This multimedia group exhibition explores the convergences between South Africa’s struggle against Apartheid and the US Civil Rights movement struggle for voting rights through the Tyler Gallery’s joint collaboration with Syracuse Stage and ArtRage Gallery. In February, Syracuse Stage hosts an international production of Athol Fugard’s celebrated 1972 play, Sizwe Banzi is Dead. John Kani, who originated the lead role, directs his son in that role for this revival. Set in a photographer’s studio, Sizwe Banzi depicts the construction and regulation of identity and how one man sheds this straitjacket. ArtRage Gallery marks the 50th anniversary of the legendary 1965 Selma to Montgomery march with an exhibition of Civil Rights era photographer Matt Heron’s images printed on fabric banners evoking the spirit of mass protest.
Though oceans separate them, both struggles hinged crucially on how those seeking freedom succeeded in visually defining who they were. On different continents, both struggles overlapped in time and echoed one another’s victories and set-backs too. 1964 saw Nelson Mandela sentenced to life in prison, but the next year saw the Selma marches. 1976 saw Sizwe Banzi’s original cast members jailed for their performances, but also the Soweto Uprising. Apartheid and Identity explores those historical events as well as the ways in which those struggles persist in our own day and are never truly “over.”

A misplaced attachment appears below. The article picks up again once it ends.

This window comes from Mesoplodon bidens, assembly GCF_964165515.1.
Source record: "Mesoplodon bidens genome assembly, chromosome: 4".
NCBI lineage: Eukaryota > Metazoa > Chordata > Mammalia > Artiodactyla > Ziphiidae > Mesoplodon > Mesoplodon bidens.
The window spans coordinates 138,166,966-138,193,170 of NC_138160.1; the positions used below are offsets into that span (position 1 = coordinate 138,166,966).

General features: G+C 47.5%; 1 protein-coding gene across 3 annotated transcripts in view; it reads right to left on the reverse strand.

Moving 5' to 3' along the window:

Apartheid and Identity presents sculpture, photography and quilted fabric as well as a variety of specially commissioned performances and screenings of award-winning films. Anchored in the Tyler Art Gallery at SUNY Oswego Metro Center in downtown Syracuse, Apartheid and Identity also travels when a portion of programming goes to the main campus, thereby joining the series of spring 2015 campus events titled Race, Place and Being.
Apartheid and Identity opens on February 19th with a reception at 5-8pm and runs through March 28th and is a part of a larger campus-wide initiative, Race, Place and Being.